Sleeping in the switch?

In Helsinki, I wear a mask on the tram. It’s a lonely experience because even though the tram is full, I’m one of the few wearing a mask.

During the initial COVID lockdown and later in response to the recommendation to use masks in crowded spaces, followed official recommendations. In a country where almost everyone trusts the word of experts—as an American, I’m envious—the government has been silent on the issue. People are tired of wearing masks, everyone tells me. They want to move on. And during the all-too-short summer, most people stay outside enjoying the wonderful weather, where the chance of contracting COVID is close to zero.

That’s true – but COVID thrives in closed and crowded environments like and Forum, where a mask holder can be found.

COVID doesn’t take a summer vacation. The virus strains spread in Europe have seemingly harmless names: BA.-4 and BA.-5. (Thank God, gone are the days when Donald Trump could incite a “Chinese epidemic”.) But the latest variants are masters at evading immunity. They are more contagious than previous strains. You are still susceptible to infections even if you have already been infected or are fully vaccinated.

No one is talking about a new lockdown – and they shouldn’t be unless COVID seems to be getting out of hand – but masks are another story. When , which is not famous for its love of rules, orders masks in public places, such as vaporettos, the Finnish health authorities should take note. There is ample evidence that masks reduce the chance of contracting this airborne virus.

Although few pay attention, is feeling its influence more and more. Bear with me as you read a few statistics courtesy of News Service. The number of new infections in the first week of July was 21% of the peak reported last January – and the number is rising. In comparison, in , the number of new infections was 1% of the peak level.

“Two hundred and thirty-three infections per 100,000 people were reported in Finland [the first week of July]”, Reuters notes. And because many people use home testing kits, these numbers underestimate the true number of infections.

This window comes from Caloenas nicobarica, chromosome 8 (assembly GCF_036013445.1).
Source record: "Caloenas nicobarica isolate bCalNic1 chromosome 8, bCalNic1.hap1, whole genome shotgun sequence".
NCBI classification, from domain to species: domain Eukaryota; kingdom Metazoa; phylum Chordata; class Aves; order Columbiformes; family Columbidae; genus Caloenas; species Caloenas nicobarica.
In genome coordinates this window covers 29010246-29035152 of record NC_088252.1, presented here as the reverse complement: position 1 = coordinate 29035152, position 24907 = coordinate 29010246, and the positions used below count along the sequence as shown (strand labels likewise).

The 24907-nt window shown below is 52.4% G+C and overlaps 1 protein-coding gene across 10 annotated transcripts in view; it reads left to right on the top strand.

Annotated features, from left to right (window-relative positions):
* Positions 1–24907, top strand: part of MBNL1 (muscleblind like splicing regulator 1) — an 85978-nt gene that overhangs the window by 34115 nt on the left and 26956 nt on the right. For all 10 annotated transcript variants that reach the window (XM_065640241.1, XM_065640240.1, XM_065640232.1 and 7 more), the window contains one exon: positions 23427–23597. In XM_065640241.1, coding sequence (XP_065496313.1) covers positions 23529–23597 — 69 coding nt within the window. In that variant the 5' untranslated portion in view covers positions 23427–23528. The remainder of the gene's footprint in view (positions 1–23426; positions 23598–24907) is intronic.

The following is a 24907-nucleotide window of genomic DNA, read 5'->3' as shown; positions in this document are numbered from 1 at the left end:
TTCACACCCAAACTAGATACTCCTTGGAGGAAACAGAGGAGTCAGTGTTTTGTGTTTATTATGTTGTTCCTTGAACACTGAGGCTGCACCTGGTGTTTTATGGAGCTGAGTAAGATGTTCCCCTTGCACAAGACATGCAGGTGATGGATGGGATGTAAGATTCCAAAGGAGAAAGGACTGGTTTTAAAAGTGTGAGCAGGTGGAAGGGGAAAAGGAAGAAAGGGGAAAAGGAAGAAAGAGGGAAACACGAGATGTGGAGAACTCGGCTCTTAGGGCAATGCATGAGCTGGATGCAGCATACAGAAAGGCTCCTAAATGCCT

Here’s the news: During the first week of the month “Finland reported the most coronavirus-related deaths since the beginning of the pandemic: sixty-six.”

According to the court, this information should set alarm bells ringing in high places. But to adapt an old joke, Finland is like Cleopatra, Queen of Denial when it comes to COVID.

In March 2020, in the first days of the pandemic, Finland declared a state of emergency – for the first time since the of 1941 – and isolated from the rest of the country. That short, sharp shock caught everyone’s attention. It may have kept the epidemic at bay, as the number of new cases dropped sharply over the summer. But the health authorities, who were relaxing in their summer cottages or basking on the shores of the Mediterranean, slept in the clutch, unprepared for the increasing number of infections in the fall.

Is this “déjà vu all over again” like Yogi Berra, once New York Yankees catcher and master of the malapropism, once said? Fingers crossed that the Finnish health authorities and politicians have learned the lesson of 2020. Unfortunately, I can find no evidence that this is the case.


David Kirp

David Kirp, professor of public policy at the University of California, Berkeley, is a writer for the Helsinki Times.

David Kirp

David Kirp, professor of public policy at the University of California, Berkeley, is a writer for the Helsinki Times.

David Kirp

David Kirp, professor of public policy at the University of California, Berkeley, is a writer for the Helsinki Times.

Source: The Nordic Page

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